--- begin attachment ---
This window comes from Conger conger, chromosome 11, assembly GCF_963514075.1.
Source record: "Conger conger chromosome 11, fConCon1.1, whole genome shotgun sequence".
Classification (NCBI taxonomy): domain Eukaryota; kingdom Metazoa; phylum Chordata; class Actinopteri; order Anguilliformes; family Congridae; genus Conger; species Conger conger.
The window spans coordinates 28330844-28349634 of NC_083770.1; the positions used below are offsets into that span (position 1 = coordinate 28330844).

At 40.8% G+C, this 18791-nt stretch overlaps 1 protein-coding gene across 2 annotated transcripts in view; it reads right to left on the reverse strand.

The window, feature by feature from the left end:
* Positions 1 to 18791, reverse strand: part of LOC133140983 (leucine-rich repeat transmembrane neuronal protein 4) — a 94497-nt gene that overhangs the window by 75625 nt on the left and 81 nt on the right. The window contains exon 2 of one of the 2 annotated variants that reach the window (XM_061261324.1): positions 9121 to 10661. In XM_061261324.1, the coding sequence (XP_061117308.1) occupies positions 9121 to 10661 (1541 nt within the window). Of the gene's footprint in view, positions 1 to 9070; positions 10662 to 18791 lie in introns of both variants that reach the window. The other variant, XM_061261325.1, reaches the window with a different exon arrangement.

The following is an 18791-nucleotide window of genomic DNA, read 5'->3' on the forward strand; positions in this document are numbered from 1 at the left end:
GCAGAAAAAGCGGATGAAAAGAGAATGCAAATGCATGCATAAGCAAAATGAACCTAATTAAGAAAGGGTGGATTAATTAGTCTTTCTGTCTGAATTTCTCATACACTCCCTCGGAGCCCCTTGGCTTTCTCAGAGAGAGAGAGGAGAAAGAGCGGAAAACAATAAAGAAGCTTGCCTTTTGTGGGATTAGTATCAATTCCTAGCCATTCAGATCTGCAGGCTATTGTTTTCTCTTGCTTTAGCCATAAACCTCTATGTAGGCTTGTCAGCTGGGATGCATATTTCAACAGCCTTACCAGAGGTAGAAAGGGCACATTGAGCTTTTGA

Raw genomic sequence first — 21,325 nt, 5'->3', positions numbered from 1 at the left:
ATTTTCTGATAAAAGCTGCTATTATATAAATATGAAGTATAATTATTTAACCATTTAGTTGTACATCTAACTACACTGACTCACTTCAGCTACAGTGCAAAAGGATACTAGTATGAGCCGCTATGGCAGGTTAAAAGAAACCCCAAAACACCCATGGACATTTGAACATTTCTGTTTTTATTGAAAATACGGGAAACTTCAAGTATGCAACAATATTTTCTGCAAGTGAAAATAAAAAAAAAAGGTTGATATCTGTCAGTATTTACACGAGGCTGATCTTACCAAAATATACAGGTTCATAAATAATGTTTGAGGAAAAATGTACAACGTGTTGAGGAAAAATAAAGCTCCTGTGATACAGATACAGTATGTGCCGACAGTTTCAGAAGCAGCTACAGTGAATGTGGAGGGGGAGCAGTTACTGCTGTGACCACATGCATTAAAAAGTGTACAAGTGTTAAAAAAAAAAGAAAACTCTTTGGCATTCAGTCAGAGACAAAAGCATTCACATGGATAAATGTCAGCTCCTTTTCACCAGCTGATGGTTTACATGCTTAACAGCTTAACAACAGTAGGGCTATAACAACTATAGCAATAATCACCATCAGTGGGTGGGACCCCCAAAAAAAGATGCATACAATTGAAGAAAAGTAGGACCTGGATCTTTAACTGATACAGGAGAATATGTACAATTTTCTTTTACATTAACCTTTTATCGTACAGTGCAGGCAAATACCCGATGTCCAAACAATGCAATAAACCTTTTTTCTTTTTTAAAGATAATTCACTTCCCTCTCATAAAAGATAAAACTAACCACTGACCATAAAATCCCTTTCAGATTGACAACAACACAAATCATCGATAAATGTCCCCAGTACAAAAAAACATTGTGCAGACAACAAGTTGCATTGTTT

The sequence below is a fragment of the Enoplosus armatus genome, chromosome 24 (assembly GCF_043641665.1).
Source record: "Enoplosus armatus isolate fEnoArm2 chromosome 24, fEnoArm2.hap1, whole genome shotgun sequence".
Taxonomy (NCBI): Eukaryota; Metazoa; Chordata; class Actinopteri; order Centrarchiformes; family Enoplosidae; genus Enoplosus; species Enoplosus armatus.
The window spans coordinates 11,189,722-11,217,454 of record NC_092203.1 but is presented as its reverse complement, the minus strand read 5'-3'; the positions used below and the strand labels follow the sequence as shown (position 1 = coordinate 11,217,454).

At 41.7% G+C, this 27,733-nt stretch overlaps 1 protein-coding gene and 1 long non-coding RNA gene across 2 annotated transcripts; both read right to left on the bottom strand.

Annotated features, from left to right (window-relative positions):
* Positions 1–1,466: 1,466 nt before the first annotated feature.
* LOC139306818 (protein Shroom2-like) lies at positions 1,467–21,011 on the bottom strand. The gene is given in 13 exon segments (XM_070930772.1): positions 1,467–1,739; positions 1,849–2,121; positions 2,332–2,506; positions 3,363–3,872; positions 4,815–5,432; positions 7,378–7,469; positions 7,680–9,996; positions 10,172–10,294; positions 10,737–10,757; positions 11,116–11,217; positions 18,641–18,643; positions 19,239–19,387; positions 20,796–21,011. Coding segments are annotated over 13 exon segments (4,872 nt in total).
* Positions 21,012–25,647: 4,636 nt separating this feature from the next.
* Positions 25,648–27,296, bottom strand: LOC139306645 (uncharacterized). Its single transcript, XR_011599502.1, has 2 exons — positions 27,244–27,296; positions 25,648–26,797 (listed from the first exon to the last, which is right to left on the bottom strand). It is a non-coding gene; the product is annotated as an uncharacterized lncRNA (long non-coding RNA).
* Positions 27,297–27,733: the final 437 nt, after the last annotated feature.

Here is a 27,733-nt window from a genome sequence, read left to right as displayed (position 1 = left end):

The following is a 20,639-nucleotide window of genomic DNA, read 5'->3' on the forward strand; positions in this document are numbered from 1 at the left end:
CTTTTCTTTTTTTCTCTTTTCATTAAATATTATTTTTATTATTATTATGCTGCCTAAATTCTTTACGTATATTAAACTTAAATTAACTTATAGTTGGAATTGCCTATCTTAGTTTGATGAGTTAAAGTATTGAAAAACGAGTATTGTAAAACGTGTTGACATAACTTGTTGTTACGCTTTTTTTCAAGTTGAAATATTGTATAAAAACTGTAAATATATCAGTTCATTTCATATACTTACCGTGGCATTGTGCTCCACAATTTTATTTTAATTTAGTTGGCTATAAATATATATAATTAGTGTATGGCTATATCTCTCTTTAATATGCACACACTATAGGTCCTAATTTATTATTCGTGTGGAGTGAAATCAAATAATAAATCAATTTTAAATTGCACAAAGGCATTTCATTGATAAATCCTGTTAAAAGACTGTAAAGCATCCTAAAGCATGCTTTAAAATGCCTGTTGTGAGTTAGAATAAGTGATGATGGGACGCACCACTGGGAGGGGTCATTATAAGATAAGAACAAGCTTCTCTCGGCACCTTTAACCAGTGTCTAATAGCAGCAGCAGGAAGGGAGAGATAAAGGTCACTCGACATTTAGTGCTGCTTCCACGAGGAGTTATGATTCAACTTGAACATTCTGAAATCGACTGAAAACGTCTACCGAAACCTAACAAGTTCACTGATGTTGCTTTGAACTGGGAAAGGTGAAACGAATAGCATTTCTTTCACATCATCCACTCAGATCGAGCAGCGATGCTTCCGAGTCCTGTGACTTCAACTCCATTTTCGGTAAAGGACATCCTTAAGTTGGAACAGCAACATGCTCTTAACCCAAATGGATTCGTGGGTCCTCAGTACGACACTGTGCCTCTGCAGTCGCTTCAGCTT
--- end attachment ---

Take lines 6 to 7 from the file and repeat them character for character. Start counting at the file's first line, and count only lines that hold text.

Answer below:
The window, feature by feature from the left end:
* Positions 1 to 18791, reverse strand: part of LOC133140983 (leucine-rich repeat transmembrane neuronal protein 4) — a 94497-nt gene that overhangs the window by 75625 nt on the left and 81 nt on the right. The window contains exon 2 of one of the 2 annotated variants that reach the window (XM_061261324.1): positions 9121 to 10661. In XM_061261324.1, the coding sequence (XP_061117308.1) occupies positions 9121 to 10661 (1541 nt within the window). Of the gene's footprint in view, positions 1 to 9070; positions 10662 to 18791 lie in introns of both variants that reach the window. The other variant, XM_061261325.1, reaches the window with a different exon arrangement.